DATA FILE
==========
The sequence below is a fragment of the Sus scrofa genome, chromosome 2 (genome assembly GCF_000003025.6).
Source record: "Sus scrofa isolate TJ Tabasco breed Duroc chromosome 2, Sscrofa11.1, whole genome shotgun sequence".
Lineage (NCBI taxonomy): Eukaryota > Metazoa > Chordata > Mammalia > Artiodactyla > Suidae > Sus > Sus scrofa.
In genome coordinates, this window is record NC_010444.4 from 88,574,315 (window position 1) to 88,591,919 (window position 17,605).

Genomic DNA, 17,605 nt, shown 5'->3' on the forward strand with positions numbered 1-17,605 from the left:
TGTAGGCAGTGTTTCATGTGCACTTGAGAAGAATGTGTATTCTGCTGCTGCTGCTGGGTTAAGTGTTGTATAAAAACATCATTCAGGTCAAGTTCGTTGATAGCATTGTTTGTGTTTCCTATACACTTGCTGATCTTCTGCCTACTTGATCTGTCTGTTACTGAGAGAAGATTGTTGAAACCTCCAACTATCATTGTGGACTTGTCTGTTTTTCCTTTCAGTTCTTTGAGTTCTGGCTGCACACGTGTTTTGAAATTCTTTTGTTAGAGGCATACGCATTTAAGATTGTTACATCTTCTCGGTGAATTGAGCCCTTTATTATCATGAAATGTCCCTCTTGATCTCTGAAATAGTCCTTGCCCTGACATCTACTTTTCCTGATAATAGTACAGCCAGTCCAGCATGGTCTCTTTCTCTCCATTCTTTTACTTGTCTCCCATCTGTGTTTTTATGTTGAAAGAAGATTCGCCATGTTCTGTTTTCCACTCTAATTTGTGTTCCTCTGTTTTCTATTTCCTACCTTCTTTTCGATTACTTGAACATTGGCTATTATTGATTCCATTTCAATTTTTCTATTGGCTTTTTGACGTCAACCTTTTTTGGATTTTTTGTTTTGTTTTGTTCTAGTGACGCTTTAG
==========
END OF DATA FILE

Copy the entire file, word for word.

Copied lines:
The sequence below is a fragment of the Sus scrofa genome, chromosome 2 (genome assembly GCF_000003025.6).
Source record: "Sus scrofa isolate TJ Tabasco breed Duroc chromosome 2, Sscrofa11.1, whole genome shotgun sequence".
Lineage (NCBI taxonomy): Eukaryota > Metazoa > Chordata > Mammalia > Artiodactyla > Suidae > Sus > Sus scrofa.
In genome coordinates, this window is record NC_010444.4 from 88,574,315 (window position 1) to 88,591,919 (window position 17,605).

Genomic DNA, 17,605 nt, shown 5'->3' on the forward strand with positions numbered 1-17,605 from the left:
TGTAGGCAGTGTTTCATGTGCACTTGAGAAGAATGTGTATTCTGCTGCTGCTGCTGGGTTAAGTGTTGTATAAAAACATCATTCAGGTCAAGTTCGTTGATAGCATTGTTTGTGTTTCCTATACACTTGCTGATCTTCTGCCTACTTGATCTGTCTGTTACTGAGAGAAGATTGTTGAAACCTCCAACTATCATTGTGGACTTGTCTGTTTTTCCTTTCAGTTCTTTGAGTTCTGGCTGCACACGTGTTTTGAAATTCTTTTGTTAGAGGCATACGCATTTAAGATTGTTACATCTTCTCGGTGAATTGAGCCCTTTATTATCATGAAATGTCCCTCTTGATCTCTGAAATAGTCCTTGCCCTGACATCTACTTTTCCTGATAATAGTACAGCCAGTCCAGCATGGTCTCTTTCTCTCCATTCTTTTACTTGTCTCCCATCTGTGTTTTTATGTTGAAAGAAGATTCGCCATGTTCTGTTTTCCACTCTAATTTGTGTTCCTCTGTTTTCTATTTCCTACCTTCTTTTCGATTACTTGAACATTGGCTATTATTGATTCCATTTCAATTTTTCTATTGGCTTTTTGACGTCAACCTTTTTTGGATTTTTTGTTTTGTTTTGTTCTAGTGACGCTTTAG